February 26 and March 12, 2021
In this interview, David Zierler, then Oral Historian for the American Institute of Physics (AIP), interviews John Preskill, Richard P. Feynman Professor of Theoretical Physics and Allen V. C. Davis and Lenabelle Davis Leadership Chair, IQIM, at Caltech.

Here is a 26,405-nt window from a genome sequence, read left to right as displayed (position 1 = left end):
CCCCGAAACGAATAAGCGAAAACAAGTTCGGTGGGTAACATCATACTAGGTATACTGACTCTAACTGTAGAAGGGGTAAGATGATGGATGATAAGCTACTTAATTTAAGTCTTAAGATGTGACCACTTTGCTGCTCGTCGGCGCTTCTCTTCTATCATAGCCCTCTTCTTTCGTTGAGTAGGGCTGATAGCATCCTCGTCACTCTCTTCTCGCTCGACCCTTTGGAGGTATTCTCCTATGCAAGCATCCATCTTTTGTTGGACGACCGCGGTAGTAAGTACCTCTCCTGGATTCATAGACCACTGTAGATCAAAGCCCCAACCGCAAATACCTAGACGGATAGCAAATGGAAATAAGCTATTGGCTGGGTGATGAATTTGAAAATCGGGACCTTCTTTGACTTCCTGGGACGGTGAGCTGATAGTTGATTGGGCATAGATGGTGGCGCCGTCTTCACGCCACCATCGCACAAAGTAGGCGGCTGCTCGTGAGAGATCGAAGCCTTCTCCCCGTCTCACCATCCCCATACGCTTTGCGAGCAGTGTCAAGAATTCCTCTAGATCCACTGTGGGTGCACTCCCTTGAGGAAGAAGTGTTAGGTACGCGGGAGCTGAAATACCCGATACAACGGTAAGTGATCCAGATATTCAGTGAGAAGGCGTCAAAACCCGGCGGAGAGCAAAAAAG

Preskill describes the origins of IQIM as a research pivot from the initial excitement in the 1970s to move beyond Standard Model physics and to understand the origin of electroweak symmetry breaking. He emphasizes the importance of Shor's algorithm and the significance of bringing Alexei Kitaev into the project. Preskill discusses the support he secured from the NSF and DARPA, and he recounts his childhood in Chicago and his captivation with the Space Race. He describes his undergraduate experience at Princeton and his relationship with Arthur Wightman and John Wheeler. Preskill explains his decision to pursue his thesis research at Harvard with the intention of working with Sidney Coleman, and he explains the circumstances that led to Steve Weinberg becoming his advisor. He discusses the earliest days of particle theorists applying their research to cosmological inquiry, his collaboration with Michael Peskin, and his interest in the connection of topology with particle physics. Preskill describes his research on magnetic monopoles, and the relevance of condensed matter theory for his interests. He explains the opportunities that led to his appointment to the Harvard Society of Fellows and his eventual faculty appointment at Harvard, his thesis work on technicolor, and the excitement surrounding inflation in the early 1980s. Preskill discusses the opportunities that led to his tenure at Caltech and why he started to think seriously about quantum information and questions relating to thermodynamic costs to computing. He explains the meaning of black hole information, the ideas at the foundation of Quantum Supremacy, and he narrates the famous story of the Thorne, Hawking, and Preskill bets. Preskill describes the advances in quantum research which compelled him to add "matter" to the original IQI project which was originally a purely theoretical endeavor. He discusses the fact that end uses for true quantum computing remain open questions, and he surveys IQIM's developments over the past decade and the strategic partnerships he has pursued across academia, industry, and at the National Labs. Preskill surveys the potential value of quantum computing to help solve major cosmological mysteries, and why his recent students are captivated by machine learning. At the end of the interview, Preskill reflects on his intersecting interests and conveys optimism for future progress in understanding quantum gravity from laboratory experiments using quantum simulators and quantum gravity.